Backing up our computer data is something we all know that we need to do, but do you really have to? Generally speaking (and from personal experience): Yes, backing up your data is something that you need to do on a regular basis. There’s nothing worse than the feeling in the pit of your stomach when your hard drive suddenly fails—and all your precious data is trapped on it. By creating a backup of all your music, videos, pictures, and other files, you’ll no longer lose your head over an unexpected crash.
Just why do so many people avoid backing up their systems? Simply put, it can take a little bit of time and effort; in today’s fast-paced world, people just can’t seem to find the time. In the past, the act of backing up your computer was an extremely time-consuming and complex process. Nowadays– thanks to vast improvements in data backup services, software, hardware– the task is not as daunting as it used to be.
Before starting the backup, you’ll need another drive to back up all your data to. Check out our guides on both external and internal hard drives to see what kind is ideal for you. External hard drives definitely the most convenient way to back up your computer; just plug it in and you’re ready to go. Due to the convenience and storage space of external drives, you back up individual files or even your whole system onto these little powerhouses. There is a downside to using an external drive for backup, however: you’ll need to take a lot of time manually backing up the files. Luckily, faster connectors such as USB 3.0 and Thunderbolt can assist in making the process a little speedier.
Your next option for a backup destination is a compact disc, or multiple discs. Unlike external hard drives, CD Recordables (CD-Rs) and other writeable disc media do not possess the same capacity and speed. Additionally, you’ll need multiple discs to back up your whole system, as opposed to one device; your whole music collection probably won’t fit on a single CD-R, let alone your entire system. With a large amount of data spread across multiple discs, it can be easy to lose them or get annoyed with putting discs in and taking them out all the time to achieve a successful backup. The only upsides to using disc media as a means of backup is that it is extremely cheap and portable.
If ease of use and portability are important to you, there is a far better storage option for your backup: USB sticks. USB sticks are almost as cheap as disc media, and are dropping in price every day. Although the price of USB sticks is going down, their capacities are constantly increasing; the highest capacity USB stick on the market is 256 GB! USB sticks are also incredibly small, making them easy to store in a safe place. However, their small size can also be a disadvantage, making them incredibly easy to lose and prone to theft.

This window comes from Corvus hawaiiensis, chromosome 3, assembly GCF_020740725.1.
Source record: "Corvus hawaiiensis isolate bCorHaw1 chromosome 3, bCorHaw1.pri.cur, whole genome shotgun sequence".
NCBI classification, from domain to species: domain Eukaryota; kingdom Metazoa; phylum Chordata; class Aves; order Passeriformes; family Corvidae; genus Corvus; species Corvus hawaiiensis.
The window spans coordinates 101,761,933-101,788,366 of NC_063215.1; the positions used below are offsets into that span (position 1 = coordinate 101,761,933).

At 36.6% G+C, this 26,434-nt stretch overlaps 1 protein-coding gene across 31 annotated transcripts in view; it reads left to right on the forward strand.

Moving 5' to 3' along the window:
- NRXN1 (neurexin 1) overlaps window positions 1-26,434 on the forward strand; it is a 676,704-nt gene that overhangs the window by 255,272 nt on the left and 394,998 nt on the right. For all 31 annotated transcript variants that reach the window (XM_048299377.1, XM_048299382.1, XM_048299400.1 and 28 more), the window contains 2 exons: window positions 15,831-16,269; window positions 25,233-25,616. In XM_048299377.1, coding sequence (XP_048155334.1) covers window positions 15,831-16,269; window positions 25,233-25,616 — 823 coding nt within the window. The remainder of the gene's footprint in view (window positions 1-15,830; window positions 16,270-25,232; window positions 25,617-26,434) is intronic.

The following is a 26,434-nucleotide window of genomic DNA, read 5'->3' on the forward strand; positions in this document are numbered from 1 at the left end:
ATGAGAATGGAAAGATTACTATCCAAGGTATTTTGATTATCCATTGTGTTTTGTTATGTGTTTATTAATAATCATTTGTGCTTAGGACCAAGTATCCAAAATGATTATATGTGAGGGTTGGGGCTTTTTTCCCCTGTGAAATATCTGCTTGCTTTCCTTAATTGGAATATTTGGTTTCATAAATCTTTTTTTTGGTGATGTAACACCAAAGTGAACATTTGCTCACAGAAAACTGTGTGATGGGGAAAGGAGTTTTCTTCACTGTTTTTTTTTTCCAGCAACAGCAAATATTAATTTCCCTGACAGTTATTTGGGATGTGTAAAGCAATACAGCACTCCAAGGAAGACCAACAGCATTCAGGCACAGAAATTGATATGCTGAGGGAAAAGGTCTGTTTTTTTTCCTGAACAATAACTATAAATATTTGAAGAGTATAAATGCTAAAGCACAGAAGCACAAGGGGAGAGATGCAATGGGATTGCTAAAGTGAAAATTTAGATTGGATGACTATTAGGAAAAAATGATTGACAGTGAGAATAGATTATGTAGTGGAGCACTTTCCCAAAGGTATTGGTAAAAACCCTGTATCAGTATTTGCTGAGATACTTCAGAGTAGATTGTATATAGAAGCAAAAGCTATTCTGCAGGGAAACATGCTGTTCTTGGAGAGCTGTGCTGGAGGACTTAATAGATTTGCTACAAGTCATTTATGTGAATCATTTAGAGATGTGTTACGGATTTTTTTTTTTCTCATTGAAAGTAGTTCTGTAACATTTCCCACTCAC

Another option for a backup destination that is swiftly growing in popularity is The Cloud. The Cloud is a fancy name for online storage; data stored in The Cloud can be accessed almost anywhere from any device. Many companies such as Amazon, Google, Apple, and Microsoft offer free cloud storage options; you can also increase the capacity of any of these cloud services for a small monetary fee. External hard drive companies such as Western Digital and Seagate also provide cloud storage via an external drive that you can purchase. Cloud-based drives are incredibly fast and can be shared by multiple computers in one office or household. The only con to a cloud-based storage solution is that it is not accessible unless you are connected to the Internet.
How to Back Up Your System
There are a number of ways to back up your system, but some ways are easier than others. Most of the time, it’s a simple process of dragging and dropping the things you’d like to backup into your backup device. This method is great for individual important files, but what about backing up your entire system?
The easiest way to back up your entire system is by cloning your hard drive. Compared to other methods that require you to pay attention to its progress or difficult software, cloning your drive is relatively easy. A clone of your drive is an exact bit-for-bit copy of all your data, and is identical to the data that was on the original drive. Everything is identical: the OS, file structure, and even your desktop! Cloned drives also work in other PCs. The only downside to cloning your hard drive is the amount of space it will take on your backup drive; since it is an exact bit-for-bit clone of your original drive, it is likely that the clone will take up all the space.
In order to proceed with cloning your hard drive, you will need to download backup utility software onto your computer. There are a number of free options on the web, but some computers come with it pre-installed, such as Apple’s Time Machine. When you’re ready to start cloning your drive, connect the backup drive to your computer. Follow your backup utility software’s instructions, and the software will take on the job from there. Depending on your backup drive’s capacity and speed, cloning your drive can take a few minutes to several hours.
Cloning your hard drive is a great solution to achieve a complete backup; however, the clone of your drive will not change as you use your primary system, unless you backup your system often. Once you swap out your broken or failed hard drive and plug the cloned one in, the cloned drive will only retain the information from the day you cloned it. Despite this, cloning your hard drive is the smartest way to back up your system if you’re looking to save every single bit.